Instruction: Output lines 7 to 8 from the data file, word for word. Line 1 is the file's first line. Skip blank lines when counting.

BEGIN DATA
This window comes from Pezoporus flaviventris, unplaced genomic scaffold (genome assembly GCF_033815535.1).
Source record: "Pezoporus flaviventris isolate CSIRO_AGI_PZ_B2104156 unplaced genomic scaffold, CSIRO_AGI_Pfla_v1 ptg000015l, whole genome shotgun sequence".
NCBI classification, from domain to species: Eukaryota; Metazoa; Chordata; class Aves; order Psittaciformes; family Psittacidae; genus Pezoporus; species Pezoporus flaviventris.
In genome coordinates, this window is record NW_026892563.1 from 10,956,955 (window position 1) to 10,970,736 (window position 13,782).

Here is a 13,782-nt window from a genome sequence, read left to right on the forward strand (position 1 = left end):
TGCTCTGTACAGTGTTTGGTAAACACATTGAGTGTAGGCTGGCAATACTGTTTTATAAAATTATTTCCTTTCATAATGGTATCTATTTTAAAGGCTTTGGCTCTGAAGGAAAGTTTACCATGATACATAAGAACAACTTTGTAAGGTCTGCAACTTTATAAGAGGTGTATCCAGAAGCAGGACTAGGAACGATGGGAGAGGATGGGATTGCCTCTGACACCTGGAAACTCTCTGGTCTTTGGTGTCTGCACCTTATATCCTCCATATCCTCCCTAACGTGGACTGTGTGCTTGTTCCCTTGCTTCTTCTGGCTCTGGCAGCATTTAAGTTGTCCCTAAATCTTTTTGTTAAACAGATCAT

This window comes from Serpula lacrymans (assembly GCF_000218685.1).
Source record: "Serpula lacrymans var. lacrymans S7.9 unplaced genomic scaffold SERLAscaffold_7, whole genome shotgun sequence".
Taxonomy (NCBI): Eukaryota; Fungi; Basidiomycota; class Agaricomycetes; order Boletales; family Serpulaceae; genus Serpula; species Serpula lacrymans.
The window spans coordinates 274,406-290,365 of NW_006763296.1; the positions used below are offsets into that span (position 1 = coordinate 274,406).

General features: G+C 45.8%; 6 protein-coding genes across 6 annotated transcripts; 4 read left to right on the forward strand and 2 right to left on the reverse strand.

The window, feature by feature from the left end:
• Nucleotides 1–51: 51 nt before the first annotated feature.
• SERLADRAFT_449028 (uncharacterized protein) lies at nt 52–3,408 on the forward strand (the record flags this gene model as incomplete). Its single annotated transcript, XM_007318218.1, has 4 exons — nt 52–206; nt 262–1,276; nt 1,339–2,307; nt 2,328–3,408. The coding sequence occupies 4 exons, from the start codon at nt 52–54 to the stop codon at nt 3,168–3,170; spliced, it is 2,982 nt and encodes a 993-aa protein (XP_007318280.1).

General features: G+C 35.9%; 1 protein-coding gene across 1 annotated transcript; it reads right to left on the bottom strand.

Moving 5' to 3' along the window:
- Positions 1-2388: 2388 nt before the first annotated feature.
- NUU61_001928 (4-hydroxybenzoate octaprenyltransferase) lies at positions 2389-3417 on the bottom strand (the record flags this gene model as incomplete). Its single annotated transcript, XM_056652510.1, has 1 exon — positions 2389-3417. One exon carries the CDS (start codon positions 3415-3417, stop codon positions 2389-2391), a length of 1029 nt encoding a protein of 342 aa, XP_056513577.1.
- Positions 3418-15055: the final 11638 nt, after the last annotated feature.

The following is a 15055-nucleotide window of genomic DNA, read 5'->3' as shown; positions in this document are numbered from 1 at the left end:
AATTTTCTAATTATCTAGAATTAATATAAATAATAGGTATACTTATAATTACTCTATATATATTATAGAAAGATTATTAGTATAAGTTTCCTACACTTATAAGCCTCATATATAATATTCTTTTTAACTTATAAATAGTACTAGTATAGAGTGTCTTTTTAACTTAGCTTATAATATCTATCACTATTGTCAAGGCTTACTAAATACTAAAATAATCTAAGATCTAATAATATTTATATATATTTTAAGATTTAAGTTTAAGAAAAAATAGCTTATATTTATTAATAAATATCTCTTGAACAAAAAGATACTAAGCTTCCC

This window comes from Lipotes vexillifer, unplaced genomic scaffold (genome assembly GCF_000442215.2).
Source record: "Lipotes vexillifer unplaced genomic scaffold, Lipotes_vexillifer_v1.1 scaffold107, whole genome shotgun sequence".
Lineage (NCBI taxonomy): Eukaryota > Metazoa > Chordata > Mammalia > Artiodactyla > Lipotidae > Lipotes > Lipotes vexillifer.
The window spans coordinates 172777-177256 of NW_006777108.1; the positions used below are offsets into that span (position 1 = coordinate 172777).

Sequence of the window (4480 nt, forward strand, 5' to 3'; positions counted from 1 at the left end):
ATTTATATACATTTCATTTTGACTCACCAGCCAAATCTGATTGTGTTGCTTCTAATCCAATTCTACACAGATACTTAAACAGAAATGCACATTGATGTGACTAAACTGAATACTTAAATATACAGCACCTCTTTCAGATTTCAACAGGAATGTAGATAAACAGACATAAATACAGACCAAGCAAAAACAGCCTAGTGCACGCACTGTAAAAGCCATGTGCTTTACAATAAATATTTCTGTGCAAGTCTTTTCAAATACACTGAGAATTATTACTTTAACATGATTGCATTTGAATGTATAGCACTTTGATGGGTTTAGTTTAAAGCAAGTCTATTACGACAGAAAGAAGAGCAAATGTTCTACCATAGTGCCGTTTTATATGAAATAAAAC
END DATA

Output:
This window comes from Serpula lacrymans (assembly GCF_000218685.1).
Source record: "Serpula lacrymans var. lacrymans S7.9 unplaced genomic scaffold SERLAscaffold_7, whole genome shotgun sequence".